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Factors Influencing the Temporal Diffusion of Broadband Adoption: Evidence from Oklahoma

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  • Whitacre, Brian E.
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    Abstract

    This paper examines the shifting influence of household characteristics and telecommunications infrastructure on the residential broadband adoption decision for Oklahoma residents between 2003 and 2006. In particular, the spread of wired telecommunications infrastructure (namely cable Internet and Digital Subscriber Lines (DSL)) is examined, along with the effect that this diffusion has had on broadband access rates. The data indicates that the gap in broadband access rates between rural and urban areas has remained relatively constant over this period despite increased levels of cable and DSL throughout the state. In addition, an inter-temporal decomposition shows that the increasing levels of infrastructure are not the dominant cause of higher broadband rates over time. Instead, shifting returns to specific characteristics (namely income) are found to be the primary contributors.

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    File URL: http://purl.umn.edu/6934
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    Bibliographic Info

    Paper provided by Southern Agricultural Economics Association in its series 2008 Annual Meeting, February 2-6, 2008, Dallas, Texas with number 6934.

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    Date of creation: 2008
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    Handle: RePEc:ags:saeaed:6934

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    Related research

    Keywords: Broadband; Internet; Temporal Diffusion; Public Economics; Research and Development/Tech Change/Emerging Technologies; R11; O18; C1;

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    1. Oaxaca, Ronald, 1973. "Male-Female Wage Differentials in Urban Labor Markets," International Economic Review, Department of Economics, University of Pennsylvania and Osaka University Institute of Social and Economic Research Association, vol. 14(3), pages 693-709, October.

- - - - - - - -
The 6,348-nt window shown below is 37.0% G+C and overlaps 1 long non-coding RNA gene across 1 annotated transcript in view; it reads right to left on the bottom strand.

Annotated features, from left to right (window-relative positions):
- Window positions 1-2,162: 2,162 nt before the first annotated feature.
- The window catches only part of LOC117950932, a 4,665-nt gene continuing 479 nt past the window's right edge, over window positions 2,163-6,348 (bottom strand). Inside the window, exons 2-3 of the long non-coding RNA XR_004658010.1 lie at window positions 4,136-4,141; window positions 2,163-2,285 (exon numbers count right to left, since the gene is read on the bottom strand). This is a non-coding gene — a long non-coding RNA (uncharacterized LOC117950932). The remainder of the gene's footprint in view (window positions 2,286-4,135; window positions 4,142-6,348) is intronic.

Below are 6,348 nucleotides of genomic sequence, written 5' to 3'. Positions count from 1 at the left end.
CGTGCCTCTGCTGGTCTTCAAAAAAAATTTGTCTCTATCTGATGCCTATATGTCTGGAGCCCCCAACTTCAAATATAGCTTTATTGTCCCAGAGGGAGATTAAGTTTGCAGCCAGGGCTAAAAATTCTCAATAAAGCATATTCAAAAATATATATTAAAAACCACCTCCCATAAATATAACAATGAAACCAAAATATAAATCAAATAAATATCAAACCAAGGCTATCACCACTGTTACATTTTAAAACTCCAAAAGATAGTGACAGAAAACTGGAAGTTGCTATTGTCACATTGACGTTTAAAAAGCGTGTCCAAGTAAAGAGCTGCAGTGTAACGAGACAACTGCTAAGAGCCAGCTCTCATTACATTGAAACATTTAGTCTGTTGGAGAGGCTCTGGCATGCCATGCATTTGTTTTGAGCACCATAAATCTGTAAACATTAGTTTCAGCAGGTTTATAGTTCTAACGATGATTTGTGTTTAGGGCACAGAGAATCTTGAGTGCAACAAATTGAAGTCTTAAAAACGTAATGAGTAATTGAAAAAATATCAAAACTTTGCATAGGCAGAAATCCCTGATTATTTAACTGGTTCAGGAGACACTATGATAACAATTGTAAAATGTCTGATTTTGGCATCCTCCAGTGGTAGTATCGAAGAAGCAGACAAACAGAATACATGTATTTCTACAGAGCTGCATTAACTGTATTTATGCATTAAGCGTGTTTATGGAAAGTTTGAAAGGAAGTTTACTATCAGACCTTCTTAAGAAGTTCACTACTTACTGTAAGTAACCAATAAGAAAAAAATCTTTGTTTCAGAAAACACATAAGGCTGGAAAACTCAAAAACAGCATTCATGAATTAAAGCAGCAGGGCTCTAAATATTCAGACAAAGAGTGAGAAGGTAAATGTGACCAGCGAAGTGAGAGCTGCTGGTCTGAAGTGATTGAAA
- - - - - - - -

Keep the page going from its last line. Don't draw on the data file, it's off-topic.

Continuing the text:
2. Anh T. Le & Paul W. Miller, 2004. "Inter-Temporal Decompositions of Labour Market and Social Outcomes," Australian Economic Papers, Wiley Blackwell, vol. 43(1), pages 10-20, 03.
    3. Bradford F. Mills & Brian E. Whitacre, 2003. "Understanding the Non-Metropolitan-Metropolitan Digital Divide," Growth and Change, Gatton College of Business and Economics, University of Kentucky, vol. 34(2), pages 219-243.
    4. Strover, Sharon, 2001. "Rural internet connectivity," Telecommunications Policy, Elsevier, vol. 25(5), pages 331-347, June.
    5. Mario Denni & Harald Gruber, 2006. "The diffusion of broadband telecommunications: the role of competition," Departmental Working Papers of Economics - University 'Roma Tre' 0060, Department of Economics - University Roma Tre.
    6. Flamm, Kenneth & Chaudhuri, Anindya, 0. "An analysis of the determinants of broadband access," Telecommunications Policy, Elsevier, vol. 31(6-7), pages 312-326, July.
    7. Tony H. Grubesic, 2003. "Inequities in the broadband revolution," The Annals of Regional Science, Springer, vol. 37(2), pages 263-289, 05.
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    Cited by:
    1. Renkow, Mitch, 2011. "Residential Broadband Availability: Evidence from Kentucky and North Carolina," Agricultural and Resource Economics Review, Northeastern Agricultural and Resource Economics Association, vol. 40(2), August.
    2. Brian Whitacre, 2010. "The market and infrastructure perspective: reply," The Annals of Regional Science, Springer, vol. 45(1), pages 239-243, August.
    3. Lawrence Brown, 2010. "The market and infrastructure perspective: a missing link in understanding the diffusion of broadband adoption in Oklahoma," The Annals of Regional Science, Springer, vol. 45(1), pages 235-238, August.

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